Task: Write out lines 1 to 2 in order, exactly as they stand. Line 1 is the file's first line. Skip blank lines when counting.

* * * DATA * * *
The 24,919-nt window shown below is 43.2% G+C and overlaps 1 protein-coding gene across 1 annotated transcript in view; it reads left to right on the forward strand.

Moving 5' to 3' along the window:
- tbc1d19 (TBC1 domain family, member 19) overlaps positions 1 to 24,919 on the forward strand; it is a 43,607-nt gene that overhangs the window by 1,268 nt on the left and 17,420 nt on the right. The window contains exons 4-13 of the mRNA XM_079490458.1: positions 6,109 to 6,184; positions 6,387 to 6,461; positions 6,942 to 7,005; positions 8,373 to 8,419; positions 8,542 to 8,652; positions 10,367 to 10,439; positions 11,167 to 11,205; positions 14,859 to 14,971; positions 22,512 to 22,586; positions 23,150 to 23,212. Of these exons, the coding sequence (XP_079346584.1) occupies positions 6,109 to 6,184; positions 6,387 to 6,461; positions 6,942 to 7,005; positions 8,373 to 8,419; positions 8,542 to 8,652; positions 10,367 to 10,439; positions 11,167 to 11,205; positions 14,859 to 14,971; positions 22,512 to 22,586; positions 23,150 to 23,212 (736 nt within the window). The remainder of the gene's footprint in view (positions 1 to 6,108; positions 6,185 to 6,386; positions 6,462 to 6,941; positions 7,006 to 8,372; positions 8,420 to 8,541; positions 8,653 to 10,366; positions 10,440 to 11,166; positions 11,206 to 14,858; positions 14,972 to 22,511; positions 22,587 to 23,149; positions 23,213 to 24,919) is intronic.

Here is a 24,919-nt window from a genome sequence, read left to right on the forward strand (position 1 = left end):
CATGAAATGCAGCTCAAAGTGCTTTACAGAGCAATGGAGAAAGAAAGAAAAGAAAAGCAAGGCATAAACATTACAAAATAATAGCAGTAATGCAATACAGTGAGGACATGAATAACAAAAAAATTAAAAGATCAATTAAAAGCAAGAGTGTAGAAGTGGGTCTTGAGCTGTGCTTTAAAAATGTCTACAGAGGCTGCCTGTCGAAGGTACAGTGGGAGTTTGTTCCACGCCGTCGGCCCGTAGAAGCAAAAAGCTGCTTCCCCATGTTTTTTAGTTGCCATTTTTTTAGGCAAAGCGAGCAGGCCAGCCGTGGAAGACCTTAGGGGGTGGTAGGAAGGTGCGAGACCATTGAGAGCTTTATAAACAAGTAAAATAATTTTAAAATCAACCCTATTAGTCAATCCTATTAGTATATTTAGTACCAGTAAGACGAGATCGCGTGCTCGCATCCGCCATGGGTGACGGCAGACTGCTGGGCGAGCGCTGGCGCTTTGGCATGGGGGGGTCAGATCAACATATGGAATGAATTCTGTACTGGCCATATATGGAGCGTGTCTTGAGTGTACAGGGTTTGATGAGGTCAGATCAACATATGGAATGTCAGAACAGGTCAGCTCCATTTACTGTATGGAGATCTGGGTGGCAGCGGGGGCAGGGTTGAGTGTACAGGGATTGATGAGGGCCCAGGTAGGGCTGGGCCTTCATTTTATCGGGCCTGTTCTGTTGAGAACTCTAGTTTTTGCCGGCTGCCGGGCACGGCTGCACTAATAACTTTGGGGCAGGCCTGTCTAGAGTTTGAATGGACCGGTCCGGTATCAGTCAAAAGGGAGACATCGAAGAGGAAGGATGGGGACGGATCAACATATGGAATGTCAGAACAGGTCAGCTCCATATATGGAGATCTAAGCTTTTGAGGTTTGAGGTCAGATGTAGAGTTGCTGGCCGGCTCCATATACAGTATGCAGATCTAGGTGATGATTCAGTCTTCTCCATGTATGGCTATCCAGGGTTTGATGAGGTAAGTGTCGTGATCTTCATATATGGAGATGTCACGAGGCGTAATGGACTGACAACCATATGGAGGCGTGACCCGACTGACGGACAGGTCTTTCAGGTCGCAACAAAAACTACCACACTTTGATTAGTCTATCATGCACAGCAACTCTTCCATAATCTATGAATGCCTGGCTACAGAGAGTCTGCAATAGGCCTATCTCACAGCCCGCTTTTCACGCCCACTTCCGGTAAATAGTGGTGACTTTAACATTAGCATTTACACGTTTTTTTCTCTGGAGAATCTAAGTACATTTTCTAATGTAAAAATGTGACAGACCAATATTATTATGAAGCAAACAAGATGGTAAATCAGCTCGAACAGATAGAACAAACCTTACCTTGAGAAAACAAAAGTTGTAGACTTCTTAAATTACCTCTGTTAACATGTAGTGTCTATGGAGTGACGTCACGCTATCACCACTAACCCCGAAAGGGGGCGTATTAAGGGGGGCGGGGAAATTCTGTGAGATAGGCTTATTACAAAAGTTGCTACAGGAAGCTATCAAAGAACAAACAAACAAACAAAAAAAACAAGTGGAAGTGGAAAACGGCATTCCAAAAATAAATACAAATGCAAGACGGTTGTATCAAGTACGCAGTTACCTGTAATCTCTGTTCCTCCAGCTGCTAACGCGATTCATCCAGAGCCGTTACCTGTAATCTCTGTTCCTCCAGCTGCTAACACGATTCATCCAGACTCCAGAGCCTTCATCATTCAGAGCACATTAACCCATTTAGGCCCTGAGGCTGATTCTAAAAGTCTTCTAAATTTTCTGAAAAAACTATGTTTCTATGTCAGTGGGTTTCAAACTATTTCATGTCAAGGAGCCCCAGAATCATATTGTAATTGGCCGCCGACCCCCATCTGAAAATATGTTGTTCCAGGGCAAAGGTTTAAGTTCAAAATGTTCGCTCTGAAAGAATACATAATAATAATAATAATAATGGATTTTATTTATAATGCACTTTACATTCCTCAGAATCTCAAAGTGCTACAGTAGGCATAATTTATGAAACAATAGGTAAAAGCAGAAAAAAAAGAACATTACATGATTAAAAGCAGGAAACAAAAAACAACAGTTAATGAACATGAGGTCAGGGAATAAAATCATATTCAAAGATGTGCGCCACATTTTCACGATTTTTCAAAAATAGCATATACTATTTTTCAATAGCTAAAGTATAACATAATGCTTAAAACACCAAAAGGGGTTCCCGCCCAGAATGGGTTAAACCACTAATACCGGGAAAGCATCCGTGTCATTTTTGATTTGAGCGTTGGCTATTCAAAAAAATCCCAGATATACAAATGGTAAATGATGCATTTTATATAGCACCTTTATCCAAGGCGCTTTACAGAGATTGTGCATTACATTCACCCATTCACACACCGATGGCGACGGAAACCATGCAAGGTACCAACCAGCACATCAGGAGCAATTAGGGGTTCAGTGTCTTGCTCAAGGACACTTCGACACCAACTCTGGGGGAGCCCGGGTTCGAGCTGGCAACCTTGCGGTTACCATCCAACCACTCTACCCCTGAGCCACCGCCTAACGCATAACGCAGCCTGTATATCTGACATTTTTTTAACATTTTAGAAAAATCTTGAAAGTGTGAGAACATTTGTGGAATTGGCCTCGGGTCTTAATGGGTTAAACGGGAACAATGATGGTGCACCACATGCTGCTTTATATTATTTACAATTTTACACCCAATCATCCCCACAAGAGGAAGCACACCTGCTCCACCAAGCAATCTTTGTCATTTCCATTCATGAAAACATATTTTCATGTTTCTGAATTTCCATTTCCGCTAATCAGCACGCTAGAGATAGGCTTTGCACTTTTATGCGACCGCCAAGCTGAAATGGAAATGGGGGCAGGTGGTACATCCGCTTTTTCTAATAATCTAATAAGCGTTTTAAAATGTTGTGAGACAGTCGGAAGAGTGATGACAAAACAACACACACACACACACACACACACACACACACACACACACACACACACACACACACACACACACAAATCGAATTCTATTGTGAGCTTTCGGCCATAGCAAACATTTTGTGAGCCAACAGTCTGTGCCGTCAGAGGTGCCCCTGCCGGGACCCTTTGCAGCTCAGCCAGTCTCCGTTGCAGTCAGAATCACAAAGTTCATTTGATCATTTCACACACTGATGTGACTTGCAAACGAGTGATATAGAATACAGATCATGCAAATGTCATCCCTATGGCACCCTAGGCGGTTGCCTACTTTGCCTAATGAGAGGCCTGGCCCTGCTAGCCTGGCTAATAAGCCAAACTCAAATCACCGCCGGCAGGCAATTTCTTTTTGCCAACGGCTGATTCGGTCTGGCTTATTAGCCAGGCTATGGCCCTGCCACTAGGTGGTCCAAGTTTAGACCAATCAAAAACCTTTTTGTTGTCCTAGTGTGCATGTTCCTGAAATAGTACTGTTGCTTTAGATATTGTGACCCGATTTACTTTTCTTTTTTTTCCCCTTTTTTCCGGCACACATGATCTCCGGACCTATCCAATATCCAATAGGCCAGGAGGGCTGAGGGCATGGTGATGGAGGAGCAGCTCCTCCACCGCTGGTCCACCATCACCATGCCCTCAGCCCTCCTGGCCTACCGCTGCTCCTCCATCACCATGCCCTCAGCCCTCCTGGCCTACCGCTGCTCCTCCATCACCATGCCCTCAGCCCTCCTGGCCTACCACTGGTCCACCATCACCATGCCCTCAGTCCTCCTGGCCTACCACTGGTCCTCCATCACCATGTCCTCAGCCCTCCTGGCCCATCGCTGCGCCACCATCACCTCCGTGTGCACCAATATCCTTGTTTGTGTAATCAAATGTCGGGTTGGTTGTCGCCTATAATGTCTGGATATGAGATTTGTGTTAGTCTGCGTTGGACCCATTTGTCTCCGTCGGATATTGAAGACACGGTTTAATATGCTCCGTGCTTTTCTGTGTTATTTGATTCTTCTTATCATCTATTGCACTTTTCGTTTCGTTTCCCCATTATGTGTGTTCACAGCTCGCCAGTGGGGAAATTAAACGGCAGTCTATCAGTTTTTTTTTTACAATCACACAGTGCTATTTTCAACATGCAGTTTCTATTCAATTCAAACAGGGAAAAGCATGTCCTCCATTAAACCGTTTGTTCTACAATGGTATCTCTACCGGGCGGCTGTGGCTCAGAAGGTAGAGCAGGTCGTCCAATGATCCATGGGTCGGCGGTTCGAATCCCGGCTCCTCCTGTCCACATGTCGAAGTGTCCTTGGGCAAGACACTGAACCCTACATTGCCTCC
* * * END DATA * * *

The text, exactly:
The 24,919-nt window shown below is 43.2% G+C and overlaps 1 protein-coding gene across 1 annotated transcript in view; it reads left to right on the forward strand.

Moving 5' to 3' along the window: